Managing and supporting home working teams – without being ‘remote’?
Published: 2nd April 2020
Managing and supporting 'remote working' teams presents different challenges at the best of times. However, the current context of uncertainty, anxiety and change can create additional pressures for employers and employees alike.
For anyone managing people, this new climate necessitates navigating much more than people working physically from home, rather than at work. It means looking after your team’s wellbeing more than ever before, as well as keeping them focused, agile and productive.
So what do we need to do to keep people on track and effective, as well as helping them cope mentally and emotionally?
Have a central point of ‘truth’
One of the key issues in times of uncertainty, stress and change is that if information is absent people will fill the void, often reaching incorrect conclusions and sharing scare stories. It’s therefore vital that you provide a ‘central point of truth’ where people get the core messages straight from the horse’s mouth. This could be a regular update from the MD / CEO distributed to all employees, which will also provide a much needed sense of continuity, visibility and leadership. Alternatively, it could be a centrally shared document or rudimentary handbook, available to all, that is updated in real time with any new information and guidance, as well as details about any necessary changes or what overall approaches the company is taking.
If people aren’t used to working from home they may find it hard to keep focused and productive, especially given additional distractions of home life, and for many, home schooling.
Providing a clear and regular work schedule will not only help them structure their days, but will also provide a sense of achievement as they work through it. It’s a human trait to struggle with ambiguity, especially in times of stress. So providing this clarity will give people a sense of continuity and focus, as well as help them deliver what’s needed.
Managers do however, need to be aware that people will be juggling other things, such as children at home. So check in with people to assess if their usual working patterns are still realistic, or whether they may need time for other responsibilities during the day and would prefer to do some work in the evening? This will illustrate flexibility, reduce their sense of anxiety and support wellbeing, at the same time as achieving buy-in from them about what they can deliver for the business.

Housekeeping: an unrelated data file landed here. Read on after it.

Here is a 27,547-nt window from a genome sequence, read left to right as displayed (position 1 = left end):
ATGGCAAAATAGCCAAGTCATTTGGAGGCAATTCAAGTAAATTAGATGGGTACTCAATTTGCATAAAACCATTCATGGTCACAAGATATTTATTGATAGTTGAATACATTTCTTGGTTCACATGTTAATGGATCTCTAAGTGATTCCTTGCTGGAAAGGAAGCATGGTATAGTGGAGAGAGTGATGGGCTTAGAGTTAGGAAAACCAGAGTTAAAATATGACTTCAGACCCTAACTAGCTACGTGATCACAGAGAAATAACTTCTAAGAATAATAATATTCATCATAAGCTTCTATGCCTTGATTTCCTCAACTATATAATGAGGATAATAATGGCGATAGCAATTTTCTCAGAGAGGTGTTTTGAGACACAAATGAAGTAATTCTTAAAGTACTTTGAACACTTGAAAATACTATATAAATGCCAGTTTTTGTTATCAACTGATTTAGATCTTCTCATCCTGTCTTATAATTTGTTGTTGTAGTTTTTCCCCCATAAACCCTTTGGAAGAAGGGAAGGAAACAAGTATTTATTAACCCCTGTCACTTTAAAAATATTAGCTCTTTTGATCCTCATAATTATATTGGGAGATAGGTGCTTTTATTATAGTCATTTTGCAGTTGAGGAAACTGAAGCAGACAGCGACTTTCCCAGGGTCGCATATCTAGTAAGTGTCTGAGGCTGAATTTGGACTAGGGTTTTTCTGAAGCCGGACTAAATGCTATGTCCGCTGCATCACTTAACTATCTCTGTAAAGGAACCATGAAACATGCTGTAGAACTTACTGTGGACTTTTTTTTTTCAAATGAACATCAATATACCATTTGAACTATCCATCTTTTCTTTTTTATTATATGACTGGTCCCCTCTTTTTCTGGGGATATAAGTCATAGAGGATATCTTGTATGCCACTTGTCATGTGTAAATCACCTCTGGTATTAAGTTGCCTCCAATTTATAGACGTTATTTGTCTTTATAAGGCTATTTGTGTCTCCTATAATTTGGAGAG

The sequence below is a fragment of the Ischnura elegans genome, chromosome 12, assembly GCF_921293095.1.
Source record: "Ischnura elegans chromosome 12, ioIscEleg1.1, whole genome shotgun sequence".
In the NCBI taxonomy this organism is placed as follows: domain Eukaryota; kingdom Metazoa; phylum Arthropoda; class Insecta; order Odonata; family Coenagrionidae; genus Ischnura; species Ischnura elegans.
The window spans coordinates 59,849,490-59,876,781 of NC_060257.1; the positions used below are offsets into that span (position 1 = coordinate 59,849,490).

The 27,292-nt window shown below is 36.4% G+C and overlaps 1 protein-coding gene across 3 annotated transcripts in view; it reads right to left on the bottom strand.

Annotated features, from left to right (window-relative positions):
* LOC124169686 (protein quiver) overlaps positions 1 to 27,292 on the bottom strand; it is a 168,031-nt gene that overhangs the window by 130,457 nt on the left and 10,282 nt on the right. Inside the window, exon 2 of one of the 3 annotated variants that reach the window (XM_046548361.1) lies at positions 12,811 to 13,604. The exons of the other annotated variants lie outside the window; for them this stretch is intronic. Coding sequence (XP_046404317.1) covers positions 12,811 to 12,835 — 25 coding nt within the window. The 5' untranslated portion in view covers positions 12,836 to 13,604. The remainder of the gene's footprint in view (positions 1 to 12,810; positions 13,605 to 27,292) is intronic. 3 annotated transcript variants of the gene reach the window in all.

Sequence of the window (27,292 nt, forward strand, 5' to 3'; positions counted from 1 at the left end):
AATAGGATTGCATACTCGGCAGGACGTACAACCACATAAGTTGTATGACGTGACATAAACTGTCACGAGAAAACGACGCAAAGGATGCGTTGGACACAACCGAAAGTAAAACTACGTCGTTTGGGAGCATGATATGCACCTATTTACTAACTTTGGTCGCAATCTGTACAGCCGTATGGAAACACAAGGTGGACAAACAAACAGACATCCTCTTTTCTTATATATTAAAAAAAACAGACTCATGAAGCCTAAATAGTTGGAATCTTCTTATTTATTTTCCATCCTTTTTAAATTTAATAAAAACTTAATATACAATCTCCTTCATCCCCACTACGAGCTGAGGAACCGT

The level of detail provided about tasks, milestones and objectives to be delivered will depend on the Manager’s knowledge of the individual and what they respond to best. As a general rule, managing remote teams requires more explicit communication about goals and priorities than when you are working in the same physical space. Now, more than ever before, understanding what the members of your team need on an individual basis, and what they respond most positively to, will be key.
It’s also likely some people’s roles, and the way they do them, may need to change or adapt in the current situation. Don’t leave them to navigate this alone. Help them work out what this looks like, but remember that allowing them to come up with suggestions and ideas about how it might work, within certain parameters, usually creates the best environment and motivation for them to want to make it succeed.
Team & communication
When the team is scattered, it can lose its sense of cohesion and camaraderie. It’s more difficult to keep up to speed with what others in the team are doing, and therefore, when and how what you are working on fits with this. And it doesn’t take long for people to start to feel isolated, anxious and demotivated if they feel they are being left out of the loop.
Having a formal, as well as informal, communication plan is essential. So regular, even daily, team video or conference calls can not only keep everyone on the same page, clear about what they should be doing, but also provide a sense of community.
In addition, scheduling informal 'one-to-one' check ins with team members will help you assess how well they are coping, if there is any additional support they need and also provide some potentially much needed social support. Making time in these calls to do the social ‘small talk’ in addition to discussing business issues is also important. Asking about family members, about how they’re feeling, how they’re coping if they live on their own, and providing the opportunity for social interaction, is no longer a small matter. In the new normal, ‘small talk’, is a big issue, and a good opportunity to help maintain morale and wellbeing. So the ‘checks ins’ and social bonding that usually take place when you’re making tea, passing in the corridor, or at the start and end of face-to-face meetings all need to be replaced.
Creating the opportunity for informal real time group chats between team members will also improve their sense of still being connected and part of a team. In order to provide a more social, non-work related outlet for people to interact and support each other, then separate groups can be set up. Google hangout, WhatsApp, Viber and other tools can all be used to create a space where people can interact on a more personal and social level. This will help maintain their sense of togetherness, connection and relationships, without diluting or distracting within the channels needed for work-focused interactions and priorities.
Insight from Rachel Hannan